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September 22, 2016 3 min read

Have you ever heard someone say “our essential oils are so pure they don’t have a shelf life?” I have and unfortunately, this is not accurate information. So do essential oils have a shelf life?

You see, purity has nothing to do with shelf life. An essential oil’s shelf life is largely dependent on its chemistry. A few other factors that can play into the shelf life is how it is stored and also how much oxygen it is exposed to.

What is an essential oil?

To help explain how this works, let’s first look at the definition of what an essential oil actually is.

An essential oil is a plant based product obtained during steam distillation or cold pressing that is comprised of volatile components which are highly aromatic.

If you can’t remember the entire definition, just remember this: essential oils are comprised of volatile components.

These chemical constituents found in essential oils are referred to as volatile components due to their rate of evaporation.

The aroma you smell when you are first exposed to an essential oil is created during the evaporation that occurs when an essential oil is exposed to the air.

Spa Essentials by Lola Essential Oil Chemistry

The Chemistry of Essential Oils

Many oils are classified by enthusiasts into a few groups like citruses, florals, woods, etc. Generally, we can say some citrus essential oils will have a shelf life of 1-2 years depending on their storage and exposure to oxygen.

Ultimately, the shelf life is determined by its chemistry. Some essential oils that are primarily comprised of monoterpenes tend to have a shorter shelf life, while others that are predominantly sesquiterpenes have a longer shelf life.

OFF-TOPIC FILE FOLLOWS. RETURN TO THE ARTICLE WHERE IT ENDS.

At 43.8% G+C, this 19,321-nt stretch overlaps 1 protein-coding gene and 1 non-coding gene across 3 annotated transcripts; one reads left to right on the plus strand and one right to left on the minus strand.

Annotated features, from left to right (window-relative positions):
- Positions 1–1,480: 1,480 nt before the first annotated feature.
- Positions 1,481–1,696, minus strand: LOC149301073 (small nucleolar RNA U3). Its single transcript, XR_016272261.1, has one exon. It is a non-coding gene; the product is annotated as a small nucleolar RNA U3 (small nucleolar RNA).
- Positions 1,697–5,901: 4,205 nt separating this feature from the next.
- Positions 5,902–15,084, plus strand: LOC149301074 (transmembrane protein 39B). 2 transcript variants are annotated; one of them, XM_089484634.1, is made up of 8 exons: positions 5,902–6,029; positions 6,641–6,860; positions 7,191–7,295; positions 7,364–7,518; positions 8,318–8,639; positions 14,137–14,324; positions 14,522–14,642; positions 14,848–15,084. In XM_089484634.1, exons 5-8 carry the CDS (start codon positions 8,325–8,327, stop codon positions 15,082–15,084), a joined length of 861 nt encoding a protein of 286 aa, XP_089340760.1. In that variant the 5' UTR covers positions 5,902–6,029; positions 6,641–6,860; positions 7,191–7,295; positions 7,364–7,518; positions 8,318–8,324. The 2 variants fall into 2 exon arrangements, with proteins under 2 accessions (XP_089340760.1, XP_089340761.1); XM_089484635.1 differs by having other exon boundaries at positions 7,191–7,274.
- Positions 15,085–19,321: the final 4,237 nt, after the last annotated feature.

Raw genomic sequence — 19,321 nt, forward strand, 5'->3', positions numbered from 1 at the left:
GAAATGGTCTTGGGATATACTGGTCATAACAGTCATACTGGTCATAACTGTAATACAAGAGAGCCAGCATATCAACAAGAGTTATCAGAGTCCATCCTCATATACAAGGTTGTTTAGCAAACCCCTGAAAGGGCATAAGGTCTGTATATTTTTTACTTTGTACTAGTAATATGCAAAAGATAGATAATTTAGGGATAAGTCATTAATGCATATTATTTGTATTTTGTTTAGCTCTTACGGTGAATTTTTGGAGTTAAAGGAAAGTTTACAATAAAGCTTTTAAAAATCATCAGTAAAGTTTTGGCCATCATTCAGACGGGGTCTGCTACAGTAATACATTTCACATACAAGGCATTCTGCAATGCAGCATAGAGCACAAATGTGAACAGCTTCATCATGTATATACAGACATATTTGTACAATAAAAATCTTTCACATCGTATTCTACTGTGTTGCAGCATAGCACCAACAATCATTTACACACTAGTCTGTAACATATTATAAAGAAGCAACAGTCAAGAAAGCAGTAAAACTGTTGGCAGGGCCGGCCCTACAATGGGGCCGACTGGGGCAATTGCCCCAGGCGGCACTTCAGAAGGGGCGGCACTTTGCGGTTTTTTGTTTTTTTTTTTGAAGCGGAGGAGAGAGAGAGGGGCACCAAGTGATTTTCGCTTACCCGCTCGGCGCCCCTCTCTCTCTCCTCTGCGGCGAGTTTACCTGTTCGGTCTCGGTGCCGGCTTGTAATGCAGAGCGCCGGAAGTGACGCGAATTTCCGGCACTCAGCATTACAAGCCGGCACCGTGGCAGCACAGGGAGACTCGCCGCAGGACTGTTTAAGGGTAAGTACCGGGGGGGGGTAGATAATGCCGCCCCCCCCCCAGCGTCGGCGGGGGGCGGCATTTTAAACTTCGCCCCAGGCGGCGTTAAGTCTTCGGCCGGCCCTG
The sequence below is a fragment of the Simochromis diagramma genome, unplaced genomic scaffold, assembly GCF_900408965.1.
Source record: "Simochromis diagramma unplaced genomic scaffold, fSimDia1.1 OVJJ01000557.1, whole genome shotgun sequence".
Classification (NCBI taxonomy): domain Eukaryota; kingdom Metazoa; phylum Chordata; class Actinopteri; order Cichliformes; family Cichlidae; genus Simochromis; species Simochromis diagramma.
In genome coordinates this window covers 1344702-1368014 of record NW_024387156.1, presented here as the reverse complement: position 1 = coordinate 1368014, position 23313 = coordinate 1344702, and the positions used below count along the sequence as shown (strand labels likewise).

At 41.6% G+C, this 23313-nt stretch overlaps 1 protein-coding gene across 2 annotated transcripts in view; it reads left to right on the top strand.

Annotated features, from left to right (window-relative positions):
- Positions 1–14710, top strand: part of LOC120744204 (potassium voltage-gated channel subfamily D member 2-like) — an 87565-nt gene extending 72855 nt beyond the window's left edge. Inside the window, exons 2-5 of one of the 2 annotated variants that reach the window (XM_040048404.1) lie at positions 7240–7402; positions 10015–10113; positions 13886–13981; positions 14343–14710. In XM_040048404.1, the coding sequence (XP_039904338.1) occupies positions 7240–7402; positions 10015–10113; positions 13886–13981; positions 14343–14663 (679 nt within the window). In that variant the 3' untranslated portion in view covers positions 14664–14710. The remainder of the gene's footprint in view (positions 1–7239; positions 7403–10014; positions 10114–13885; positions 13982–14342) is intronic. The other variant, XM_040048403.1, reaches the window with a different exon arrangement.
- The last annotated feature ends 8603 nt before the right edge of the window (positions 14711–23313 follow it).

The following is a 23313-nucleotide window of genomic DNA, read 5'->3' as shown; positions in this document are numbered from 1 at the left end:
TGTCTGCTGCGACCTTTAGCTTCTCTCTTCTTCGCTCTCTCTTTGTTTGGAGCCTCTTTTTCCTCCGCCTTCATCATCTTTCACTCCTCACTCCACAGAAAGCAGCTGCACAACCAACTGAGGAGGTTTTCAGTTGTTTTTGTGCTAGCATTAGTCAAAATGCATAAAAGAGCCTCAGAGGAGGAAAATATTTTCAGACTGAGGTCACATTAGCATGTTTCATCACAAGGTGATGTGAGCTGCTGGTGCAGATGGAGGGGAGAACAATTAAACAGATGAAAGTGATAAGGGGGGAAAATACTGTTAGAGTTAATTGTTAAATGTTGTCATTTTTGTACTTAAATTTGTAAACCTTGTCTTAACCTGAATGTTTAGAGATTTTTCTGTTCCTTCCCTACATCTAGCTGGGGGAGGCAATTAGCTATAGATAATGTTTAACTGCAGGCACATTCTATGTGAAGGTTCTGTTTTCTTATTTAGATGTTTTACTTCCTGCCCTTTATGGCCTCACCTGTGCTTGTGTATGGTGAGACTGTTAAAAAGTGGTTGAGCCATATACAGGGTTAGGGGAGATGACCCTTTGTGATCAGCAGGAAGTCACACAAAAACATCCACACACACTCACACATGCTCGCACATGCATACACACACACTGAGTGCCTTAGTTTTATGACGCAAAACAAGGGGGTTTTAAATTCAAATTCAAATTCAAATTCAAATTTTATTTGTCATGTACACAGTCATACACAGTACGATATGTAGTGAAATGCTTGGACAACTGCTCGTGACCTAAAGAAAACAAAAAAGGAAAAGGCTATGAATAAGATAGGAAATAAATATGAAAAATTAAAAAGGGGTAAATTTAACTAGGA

To make it easier for you to understand, think of the essential oils comprised mostly of constituents from the chemical family monoterpenes as being very light or more prone to react with oxygen. When you think of sesquiterpenes, it is easier to think of those as heavier or more stable. The stability sesquiterpene constituents have allows for them to be less prone to reacting with oxygen.

For example, "lighter" essential oils are those that have a significant amount of monoterpenes. Lemon essential oil has anywhere from 56.6% - 75% limonene. It also contains several other chemical constituents from the chemical family of monoterpenes that when added together make up about 90% of Lemon essential oil. 

Spa Essentials by Lola limonene oxidation in essential oils

Lemon Essential Oil - Be Kind Botanicals

Oxygen = Oxidation

With so much of Lemon essential oil chemical components in one family, it carries a shorter life span when we consider its volatility and also higher potential for oxidation. Again, the volatility of essential oils refers to the reaction that occurs between the chemical constituents of essential oils and the air or the rate of evaporation.

While the synergy between all of the chemical constituents within an essential oil work well together, they do not do well with oxygen.

The interaction with oxygen causes oxidation in the essential oil(s). The more they are exposed to oxygen, the more oxidized they become and the shorter their life becomes.

Many experts and qualified aromatherapists recommend storing your essential oils in a properly sealed/closed container and in most cases a refrigerator. Robert Tisserand actually has a short article called "Lemon on the Rocks" that discusses why essential oils should be stored in a cold room/refrigerator. Basically, heat speeds up the process of oxidation and cold can slow it down.

Why You NEED to Know the Shelf Life

The concern for understanding and knowing the shelf life of an essential oil is important for several reasons. Essential oils can become skin irritants after once they start to oxidize. This is why many companies offer sales on essential oils that are soon to pass the shelf life date and why others will sell expired essential oils at reduced pricing for cleaning purposes. 

Oxidation naturally occurs every time you open your bottle of essential oil. While the orifice reducers are designed to minimize the amount of oxygen exchange in an essential oil bottle, they do not prevent it completely. Once the process of oxidation starts, it cannot be stopped, so it is important to think about these things.

Think about these things for a moment and consider how many times you open your bottle of lemon essential oil. Do you refrigerate it? Do you make sure the cap is properly sealed/closed each time?

Being safe isn’t just about dilution. Learn everything you can about the essential oils you use -not just their potential therapeutic properties. Purity and quality do NOT define an essential oil’s shelf life! 


 Essential Oil Shelf Life - Be Kind Botanicals